This particular tradition apparently comes from the 18th century and it was based on the idea of Jesus’ return to his father in heaven. Back in the olden days, men would be taken into their village centre, and the man who had fathered the most children was presented with a prize by the mayor, which was usually a chunk of ham. That led to the modern tradition we see today of men carting around alcohol, eating food and walking around the countryside. Nowadays, people also use it as a day to party (all genders included) or relax. Whether there’s ham and alcohol involved in your day – or not – we hope you have a great one. 

Thanks for reading,

Rachel and Imogen @ The Local Germany 

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LIVING IN GERMANY

Living in Germany: Looking abroad for airport workers, greeting cards and chimney sweeps

In our weekly roundup for Germany we look at what the government is doing to ease the air travel staffing crisis, very German greeting cards, lightning storms and the Schornsteinfeger - chimney sweep - lucky tradition.

Living in Germany: Looking abroad for airport workers, greeting cards and chimney sweeps

Germany looks for help abroad to ease aviation staffing crisis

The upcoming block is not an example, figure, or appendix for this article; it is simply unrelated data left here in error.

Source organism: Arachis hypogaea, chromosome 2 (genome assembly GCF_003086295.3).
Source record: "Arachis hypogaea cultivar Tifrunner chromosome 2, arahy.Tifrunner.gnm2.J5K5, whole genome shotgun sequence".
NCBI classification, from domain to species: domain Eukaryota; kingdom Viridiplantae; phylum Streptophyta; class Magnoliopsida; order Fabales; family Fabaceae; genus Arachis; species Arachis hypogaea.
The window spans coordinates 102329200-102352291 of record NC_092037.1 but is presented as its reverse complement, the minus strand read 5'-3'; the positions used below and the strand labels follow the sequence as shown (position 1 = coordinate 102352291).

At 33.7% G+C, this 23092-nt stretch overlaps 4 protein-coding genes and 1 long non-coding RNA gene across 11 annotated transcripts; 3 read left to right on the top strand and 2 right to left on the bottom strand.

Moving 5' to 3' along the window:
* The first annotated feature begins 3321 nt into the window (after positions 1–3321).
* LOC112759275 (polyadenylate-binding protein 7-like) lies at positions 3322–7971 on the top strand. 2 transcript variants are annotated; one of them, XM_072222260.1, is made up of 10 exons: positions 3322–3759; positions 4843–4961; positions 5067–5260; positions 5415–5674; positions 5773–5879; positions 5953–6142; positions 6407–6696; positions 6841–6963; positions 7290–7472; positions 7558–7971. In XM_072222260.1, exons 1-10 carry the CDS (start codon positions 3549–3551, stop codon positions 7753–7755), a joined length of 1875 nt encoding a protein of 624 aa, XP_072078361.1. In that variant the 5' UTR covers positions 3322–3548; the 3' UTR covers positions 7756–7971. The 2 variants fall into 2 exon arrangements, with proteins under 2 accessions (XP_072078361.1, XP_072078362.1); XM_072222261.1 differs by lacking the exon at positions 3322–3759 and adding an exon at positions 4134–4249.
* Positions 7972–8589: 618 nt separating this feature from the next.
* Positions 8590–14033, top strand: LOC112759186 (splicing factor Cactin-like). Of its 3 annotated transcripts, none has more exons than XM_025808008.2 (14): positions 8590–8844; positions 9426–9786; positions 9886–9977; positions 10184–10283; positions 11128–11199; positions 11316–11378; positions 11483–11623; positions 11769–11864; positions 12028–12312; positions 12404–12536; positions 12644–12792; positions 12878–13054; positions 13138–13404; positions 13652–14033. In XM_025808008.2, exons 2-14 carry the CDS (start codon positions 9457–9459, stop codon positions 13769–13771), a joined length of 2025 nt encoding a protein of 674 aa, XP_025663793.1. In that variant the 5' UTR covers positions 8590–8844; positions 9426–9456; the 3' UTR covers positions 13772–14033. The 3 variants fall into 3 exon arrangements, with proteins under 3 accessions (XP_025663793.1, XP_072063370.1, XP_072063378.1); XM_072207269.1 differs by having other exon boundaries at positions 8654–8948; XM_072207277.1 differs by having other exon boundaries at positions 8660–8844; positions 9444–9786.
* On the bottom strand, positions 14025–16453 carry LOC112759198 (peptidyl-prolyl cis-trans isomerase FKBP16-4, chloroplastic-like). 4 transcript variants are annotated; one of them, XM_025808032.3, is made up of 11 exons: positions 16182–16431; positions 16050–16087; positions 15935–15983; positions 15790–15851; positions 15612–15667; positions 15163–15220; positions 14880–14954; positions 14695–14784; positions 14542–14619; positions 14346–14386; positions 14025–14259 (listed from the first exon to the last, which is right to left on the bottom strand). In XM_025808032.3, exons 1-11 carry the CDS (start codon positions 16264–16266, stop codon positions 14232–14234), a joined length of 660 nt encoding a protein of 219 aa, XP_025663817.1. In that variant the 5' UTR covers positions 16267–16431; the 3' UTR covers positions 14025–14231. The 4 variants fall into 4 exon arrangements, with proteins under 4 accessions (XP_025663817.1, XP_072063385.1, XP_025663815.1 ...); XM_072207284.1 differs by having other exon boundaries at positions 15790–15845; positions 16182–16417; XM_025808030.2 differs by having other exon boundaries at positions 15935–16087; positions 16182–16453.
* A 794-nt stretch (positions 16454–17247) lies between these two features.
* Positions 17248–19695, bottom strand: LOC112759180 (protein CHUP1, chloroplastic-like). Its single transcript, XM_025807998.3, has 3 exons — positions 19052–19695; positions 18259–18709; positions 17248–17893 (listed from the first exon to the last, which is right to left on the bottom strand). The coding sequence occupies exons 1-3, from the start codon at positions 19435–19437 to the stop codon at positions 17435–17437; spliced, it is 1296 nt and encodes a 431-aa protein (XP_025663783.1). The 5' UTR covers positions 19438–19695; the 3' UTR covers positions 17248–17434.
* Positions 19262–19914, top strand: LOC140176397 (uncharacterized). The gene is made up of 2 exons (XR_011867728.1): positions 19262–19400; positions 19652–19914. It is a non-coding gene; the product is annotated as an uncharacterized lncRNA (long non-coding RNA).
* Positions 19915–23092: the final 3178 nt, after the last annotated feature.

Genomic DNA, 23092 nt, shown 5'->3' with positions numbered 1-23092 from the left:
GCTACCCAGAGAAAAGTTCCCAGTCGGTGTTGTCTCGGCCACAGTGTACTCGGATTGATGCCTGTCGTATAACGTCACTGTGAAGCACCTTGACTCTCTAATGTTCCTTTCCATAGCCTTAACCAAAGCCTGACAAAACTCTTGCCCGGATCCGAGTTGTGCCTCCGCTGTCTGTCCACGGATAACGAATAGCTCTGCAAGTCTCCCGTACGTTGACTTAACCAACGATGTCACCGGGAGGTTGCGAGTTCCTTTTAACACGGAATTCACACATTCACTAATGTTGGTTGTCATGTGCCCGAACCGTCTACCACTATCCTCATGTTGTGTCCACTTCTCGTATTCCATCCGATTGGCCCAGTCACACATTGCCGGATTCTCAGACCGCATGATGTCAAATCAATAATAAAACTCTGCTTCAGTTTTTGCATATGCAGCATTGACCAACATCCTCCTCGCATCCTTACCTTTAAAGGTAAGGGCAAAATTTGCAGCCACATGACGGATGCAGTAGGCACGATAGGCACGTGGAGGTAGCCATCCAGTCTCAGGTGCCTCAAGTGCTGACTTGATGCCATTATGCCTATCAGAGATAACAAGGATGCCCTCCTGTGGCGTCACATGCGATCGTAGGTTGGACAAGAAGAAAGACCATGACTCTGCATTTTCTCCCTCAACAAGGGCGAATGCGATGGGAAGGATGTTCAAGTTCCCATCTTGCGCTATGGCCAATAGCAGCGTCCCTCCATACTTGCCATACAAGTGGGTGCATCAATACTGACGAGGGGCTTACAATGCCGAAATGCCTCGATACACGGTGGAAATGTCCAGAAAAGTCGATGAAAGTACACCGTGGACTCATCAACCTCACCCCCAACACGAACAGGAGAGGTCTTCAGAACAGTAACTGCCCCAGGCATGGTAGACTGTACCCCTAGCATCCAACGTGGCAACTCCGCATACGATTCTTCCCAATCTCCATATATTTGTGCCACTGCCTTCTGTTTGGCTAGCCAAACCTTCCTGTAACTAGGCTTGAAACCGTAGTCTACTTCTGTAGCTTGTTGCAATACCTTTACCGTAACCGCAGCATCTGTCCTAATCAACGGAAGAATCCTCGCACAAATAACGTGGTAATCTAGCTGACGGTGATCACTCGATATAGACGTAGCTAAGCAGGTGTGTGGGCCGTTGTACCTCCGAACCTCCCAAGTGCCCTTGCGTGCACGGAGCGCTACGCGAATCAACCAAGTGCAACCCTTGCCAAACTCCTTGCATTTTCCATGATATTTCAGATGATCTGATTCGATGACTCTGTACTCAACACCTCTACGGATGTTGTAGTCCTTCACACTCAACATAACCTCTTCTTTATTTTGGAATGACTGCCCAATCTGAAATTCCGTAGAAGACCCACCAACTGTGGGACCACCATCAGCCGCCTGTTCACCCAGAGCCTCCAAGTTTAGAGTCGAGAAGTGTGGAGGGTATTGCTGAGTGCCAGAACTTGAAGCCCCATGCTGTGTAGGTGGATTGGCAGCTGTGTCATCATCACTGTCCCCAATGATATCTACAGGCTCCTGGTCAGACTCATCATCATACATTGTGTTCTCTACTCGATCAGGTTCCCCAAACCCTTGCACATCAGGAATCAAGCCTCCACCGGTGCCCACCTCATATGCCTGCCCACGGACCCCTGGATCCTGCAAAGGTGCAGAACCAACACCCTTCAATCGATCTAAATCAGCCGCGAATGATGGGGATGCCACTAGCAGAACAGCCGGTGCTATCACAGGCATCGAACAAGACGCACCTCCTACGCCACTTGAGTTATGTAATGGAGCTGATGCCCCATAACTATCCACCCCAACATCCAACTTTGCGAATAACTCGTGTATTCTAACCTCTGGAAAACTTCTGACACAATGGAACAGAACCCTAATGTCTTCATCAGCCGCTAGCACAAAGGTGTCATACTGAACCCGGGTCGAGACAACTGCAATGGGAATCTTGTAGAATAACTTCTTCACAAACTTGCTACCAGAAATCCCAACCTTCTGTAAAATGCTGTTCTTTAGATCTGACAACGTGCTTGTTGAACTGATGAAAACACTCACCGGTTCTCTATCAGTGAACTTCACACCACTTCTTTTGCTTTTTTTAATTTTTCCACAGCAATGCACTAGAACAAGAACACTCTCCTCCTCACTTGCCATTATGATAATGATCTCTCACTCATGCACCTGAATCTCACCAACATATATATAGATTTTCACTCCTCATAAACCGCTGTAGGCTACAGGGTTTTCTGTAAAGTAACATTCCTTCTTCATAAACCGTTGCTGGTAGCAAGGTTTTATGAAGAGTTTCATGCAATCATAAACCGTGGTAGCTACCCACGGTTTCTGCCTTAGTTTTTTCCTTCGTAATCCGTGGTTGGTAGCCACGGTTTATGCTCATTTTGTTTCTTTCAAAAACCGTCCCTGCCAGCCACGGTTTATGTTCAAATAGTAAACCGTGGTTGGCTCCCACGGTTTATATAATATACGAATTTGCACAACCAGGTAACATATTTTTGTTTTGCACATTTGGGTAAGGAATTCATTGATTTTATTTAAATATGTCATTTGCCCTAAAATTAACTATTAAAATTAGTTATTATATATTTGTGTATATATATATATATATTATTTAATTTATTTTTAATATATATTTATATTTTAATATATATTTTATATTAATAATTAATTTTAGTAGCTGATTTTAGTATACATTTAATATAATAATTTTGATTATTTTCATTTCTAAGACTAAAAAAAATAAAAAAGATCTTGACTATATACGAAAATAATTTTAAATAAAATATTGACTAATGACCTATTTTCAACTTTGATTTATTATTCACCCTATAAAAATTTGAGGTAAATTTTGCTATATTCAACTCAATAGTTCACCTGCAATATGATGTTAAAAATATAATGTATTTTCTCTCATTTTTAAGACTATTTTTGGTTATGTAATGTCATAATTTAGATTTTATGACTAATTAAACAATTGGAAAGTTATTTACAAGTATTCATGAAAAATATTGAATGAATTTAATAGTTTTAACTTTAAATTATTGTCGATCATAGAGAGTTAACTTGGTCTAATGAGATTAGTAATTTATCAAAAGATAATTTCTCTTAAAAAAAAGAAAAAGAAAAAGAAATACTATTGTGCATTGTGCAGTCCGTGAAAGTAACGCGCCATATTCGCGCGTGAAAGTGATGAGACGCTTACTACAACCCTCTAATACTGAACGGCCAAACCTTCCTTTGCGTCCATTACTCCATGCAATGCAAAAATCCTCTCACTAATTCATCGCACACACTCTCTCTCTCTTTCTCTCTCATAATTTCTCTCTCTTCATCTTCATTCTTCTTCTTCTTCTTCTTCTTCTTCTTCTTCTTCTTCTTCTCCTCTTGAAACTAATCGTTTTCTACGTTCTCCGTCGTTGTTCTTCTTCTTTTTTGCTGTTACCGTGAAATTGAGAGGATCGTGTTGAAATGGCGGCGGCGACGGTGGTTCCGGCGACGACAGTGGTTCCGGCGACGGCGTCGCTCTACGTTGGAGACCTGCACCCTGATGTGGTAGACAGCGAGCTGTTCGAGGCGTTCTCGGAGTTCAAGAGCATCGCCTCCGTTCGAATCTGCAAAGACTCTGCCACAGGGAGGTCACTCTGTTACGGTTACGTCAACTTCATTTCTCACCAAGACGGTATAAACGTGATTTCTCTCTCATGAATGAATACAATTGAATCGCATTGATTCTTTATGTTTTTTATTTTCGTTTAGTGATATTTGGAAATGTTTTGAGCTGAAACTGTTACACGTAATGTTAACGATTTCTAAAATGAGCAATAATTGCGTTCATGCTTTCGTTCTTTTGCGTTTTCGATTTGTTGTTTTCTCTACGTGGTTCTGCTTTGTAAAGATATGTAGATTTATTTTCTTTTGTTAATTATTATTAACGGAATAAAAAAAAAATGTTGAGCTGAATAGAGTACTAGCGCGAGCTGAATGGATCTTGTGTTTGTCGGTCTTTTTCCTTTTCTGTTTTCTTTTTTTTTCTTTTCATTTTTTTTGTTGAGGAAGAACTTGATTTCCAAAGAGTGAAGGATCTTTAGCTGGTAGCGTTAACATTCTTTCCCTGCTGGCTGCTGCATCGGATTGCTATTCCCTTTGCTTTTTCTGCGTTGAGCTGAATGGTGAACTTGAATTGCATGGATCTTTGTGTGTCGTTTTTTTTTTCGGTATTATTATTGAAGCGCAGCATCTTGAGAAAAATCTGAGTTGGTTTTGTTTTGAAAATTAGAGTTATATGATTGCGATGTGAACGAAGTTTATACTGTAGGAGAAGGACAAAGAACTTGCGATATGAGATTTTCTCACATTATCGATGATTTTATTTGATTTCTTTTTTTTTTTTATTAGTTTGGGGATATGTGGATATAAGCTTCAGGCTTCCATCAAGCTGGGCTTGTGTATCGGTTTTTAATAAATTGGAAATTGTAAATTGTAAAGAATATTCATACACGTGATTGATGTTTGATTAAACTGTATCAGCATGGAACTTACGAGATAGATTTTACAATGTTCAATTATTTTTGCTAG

Last week the German government made the exceptional move of stepping in to help private firms in the aviation sector restore their staffing levels. Ministers announced they will cut red tape to allow private companies to employ workers from abroad on a temporary basis, due to the chaos that we’re seeing in German airports and airlines. From long queues at security or when claiming baggage, to flights being cancelled, it can be a real nightmare to travel in Europe at the moment. One reader even contacted us to say he had to wait two and half hours on a plane in Düsseldorf because there apparently wasn’t enough baggage staff to load cases onto the flight. That’s why the German government says it will allow companies to employ staff from abroad at short notice. However, at the same time, ministers came down hard on the private sector for not preparing for the rising demand for travel. German’s Labour Minister Hubertus Heil Heil criticised many companies in the aviation industry for laying off staff in the pandemic – or not topping up reduced hours (Kurzarbeit) pay despite government support.